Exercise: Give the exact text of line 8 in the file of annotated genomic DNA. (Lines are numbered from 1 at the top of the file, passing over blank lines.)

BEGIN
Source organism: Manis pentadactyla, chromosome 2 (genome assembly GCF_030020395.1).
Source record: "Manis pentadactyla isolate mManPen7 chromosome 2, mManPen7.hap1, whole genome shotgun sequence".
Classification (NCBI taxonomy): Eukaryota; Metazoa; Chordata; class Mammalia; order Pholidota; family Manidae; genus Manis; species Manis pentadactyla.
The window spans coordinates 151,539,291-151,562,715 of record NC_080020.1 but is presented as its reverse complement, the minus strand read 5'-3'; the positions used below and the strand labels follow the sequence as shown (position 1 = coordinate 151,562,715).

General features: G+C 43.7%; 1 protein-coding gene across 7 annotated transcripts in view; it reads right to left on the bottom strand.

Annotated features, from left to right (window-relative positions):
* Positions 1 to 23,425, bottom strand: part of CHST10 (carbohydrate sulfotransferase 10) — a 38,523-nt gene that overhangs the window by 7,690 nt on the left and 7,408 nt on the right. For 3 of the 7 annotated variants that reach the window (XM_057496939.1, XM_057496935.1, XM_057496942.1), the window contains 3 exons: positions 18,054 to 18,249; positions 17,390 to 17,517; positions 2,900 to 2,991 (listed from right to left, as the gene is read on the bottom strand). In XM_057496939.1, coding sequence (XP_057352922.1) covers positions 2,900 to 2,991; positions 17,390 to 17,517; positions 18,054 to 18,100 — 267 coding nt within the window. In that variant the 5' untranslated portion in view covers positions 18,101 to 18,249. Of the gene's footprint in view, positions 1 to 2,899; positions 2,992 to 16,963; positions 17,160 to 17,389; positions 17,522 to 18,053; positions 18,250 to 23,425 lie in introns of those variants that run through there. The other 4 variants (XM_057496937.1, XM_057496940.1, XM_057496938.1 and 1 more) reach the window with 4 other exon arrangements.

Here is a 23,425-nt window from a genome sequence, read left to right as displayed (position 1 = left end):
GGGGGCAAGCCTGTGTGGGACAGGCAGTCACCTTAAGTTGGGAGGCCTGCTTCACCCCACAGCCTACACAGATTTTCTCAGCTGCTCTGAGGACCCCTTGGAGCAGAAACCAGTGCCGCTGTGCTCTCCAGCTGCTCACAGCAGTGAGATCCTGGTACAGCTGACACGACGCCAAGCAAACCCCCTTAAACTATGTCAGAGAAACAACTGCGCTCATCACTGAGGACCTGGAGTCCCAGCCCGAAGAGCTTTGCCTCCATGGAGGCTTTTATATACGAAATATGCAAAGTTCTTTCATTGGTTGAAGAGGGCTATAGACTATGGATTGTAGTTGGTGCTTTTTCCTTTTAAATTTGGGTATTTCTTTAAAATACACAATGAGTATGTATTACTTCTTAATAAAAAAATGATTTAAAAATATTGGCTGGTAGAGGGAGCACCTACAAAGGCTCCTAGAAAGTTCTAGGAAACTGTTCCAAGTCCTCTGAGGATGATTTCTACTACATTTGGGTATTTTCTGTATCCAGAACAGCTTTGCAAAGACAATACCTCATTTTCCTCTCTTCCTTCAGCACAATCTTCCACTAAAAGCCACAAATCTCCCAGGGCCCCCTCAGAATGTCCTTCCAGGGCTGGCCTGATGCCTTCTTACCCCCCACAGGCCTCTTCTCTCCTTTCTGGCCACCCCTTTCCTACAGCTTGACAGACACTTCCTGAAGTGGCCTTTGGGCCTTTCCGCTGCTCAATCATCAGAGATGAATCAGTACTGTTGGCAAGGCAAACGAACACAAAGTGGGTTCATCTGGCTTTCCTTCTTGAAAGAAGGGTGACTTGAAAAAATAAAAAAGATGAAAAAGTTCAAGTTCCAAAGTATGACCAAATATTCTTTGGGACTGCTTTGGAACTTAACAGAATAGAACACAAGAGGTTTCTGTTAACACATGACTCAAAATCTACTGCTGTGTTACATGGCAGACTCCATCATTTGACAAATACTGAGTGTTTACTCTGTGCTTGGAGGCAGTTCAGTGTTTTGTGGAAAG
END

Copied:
Here is a 23,425-nt window from a genome sequence, read left to right as displayed (position 1 = left end):